(I'm glossing over the factor I have major depression, since I'm talking about physical complaints and most people have difficulty comprehending psychiatric illnesses as being major conditions.)

So some part of me was glad when I got injured in September. I know that last sentence sounds weird but something inside wants to boast I had a scar or a major surgery performed. I haven't even had appendicitis before and most people seemed to suffer that.

I was volunteering for Hong Kong Dog Rescue, a dog charity I frequently help out. I was about to finish up, when one of the dogs (I cannot remember which mutt was responsible now) had escaped from his pen. I was trying to retrieve the dog and I thought I had him cornered. He suddenly rushed passed me and, in an attempt to stop the canine, I reached out with my left hand. He banged quite hard on my hand and he was eventually caught.

The dog was guided back to his pen eventually but there was a problem with me. My left ring finger was twisted and was pointing towards my left little finger. I knew I had either dislocated or fractured my finger. If the digit continued to be in that position, I was worried that was going to be permanent damage.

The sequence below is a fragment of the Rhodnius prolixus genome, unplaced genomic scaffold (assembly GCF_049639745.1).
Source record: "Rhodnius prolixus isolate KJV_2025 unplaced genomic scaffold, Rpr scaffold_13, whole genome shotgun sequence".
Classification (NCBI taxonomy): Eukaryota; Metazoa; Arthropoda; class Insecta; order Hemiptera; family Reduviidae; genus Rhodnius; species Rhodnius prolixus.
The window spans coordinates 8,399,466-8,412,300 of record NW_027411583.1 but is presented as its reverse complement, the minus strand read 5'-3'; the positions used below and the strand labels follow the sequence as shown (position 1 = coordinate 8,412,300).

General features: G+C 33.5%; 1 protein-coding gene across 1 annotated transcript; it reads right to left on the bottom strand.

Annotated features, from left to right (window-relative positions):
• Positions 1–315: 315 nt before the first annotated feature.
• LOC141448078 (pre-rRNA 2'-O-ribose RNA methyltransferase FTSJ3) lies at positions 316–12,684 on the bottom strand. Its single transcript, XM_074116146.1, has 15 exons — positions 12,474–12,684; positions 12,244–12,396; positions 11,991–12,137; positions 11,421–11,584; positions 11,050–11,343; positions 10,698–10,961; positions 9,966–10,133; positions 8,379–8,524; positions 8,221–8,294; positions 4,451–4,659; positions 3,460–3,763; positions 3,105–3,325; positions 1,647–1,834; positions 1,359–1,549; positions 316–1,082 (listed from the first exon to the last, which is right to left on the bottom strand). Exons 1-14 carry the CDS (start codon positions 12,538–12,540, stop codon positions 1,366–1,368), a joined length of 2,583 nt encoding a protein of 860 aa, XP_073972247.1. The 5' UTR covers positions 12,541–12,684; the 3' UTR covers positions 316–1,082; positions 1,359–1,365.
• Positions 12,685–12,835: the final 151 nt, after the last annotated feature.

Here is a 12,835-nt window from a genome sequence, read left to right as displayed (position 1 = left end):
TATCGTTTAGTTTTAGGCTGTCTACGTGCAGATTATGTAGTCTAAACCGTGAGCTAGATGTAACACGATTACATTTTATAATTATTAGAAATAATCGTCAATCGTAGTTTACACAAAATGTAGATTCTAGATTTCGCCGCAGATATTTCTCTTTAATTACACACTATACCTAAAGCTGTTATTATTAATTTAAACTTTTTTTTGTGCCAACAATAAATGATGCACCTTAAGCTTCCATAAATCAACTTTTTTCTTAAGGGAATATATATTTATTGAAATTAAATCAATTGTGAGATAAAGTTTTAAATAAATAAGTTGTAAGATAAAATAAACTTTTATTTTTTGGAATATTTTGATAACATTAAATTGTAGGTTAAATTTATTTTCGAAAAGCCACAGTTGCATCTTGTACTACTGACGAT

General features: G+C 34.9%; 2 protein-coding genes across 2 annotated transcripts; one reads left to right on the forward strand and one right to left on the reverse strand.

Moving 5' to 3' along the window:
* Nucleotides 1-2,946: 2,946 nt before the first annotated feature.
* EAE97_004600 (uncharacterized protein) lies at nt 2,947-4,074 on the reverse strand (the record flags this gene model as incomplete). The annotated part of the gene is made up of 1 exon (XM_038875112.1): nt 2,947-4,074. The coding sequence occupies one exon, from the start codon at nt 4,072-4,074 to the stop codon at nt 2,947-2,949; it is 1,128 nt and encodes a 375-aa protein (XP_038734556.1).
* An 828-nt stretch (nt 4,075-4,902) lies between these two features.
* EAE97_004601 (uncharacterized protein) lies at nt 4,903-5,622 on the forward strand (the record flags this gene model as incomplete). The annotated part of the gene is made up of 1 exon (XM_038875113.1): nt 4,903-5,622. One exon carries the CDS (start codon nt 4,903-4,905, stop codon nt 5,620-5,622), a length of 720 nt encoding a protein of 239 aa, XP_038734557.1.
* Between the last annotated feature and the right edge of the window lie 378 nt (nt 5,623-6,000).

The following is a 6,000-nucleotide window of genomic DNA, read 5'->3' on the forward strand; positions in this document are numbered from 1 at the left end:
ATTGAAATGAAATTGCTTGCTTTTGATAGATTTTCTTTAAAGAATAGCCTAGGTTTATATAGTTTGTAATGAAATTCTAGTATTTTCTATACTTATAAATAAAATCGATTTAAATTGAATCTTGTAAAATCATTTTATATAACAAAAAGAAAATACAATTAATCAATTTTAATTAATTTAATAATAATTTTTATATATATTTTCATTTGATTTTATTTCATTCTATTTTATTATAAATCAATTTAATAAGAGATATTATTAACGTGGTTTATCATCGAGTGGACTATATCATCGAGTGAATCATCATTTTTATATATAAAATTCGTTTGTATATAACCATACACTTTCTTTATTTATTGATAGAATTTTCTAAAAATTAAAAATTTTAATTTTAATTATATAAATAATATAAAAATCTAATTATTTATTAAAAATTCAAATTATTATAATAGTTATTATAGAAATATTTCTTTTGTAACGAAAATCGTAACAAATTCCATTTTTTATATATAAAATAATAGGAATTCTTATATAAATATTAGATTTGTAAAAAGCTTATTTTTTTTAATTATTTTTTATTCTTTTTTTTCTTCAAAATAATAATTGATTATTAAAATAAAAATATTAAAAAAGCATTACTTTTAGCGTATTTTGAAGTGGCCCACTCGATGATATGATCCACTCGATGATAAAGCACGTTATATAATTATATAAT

So I twisted the finger back into place.

There was a large crunching feeling to accompany it. I really don't know if that movement caused my finger to become even more broken but I wasn't going to risk it. Whenever I tell people I set my finger back into it's original position, there is always that reaction associated with being kicked in the genitals. People wince at when I say I twisted my finger back into place, thinking there was a large amount of pain. To be frankly honest, there was so much adrenaline pumping through my body, it was less painful than I anticipated.

After making sure my finger was as straight as possible, I drove myself back home so my dad could drive me to the hospital. The drive home was just full of constant swearing and making sure I didn't crash, causing further injury. My father thought it was just a simple finger sprain but I knew something was wrong when I started to feel numbness in that finger. Never argue with a doctor regarding medical conditions!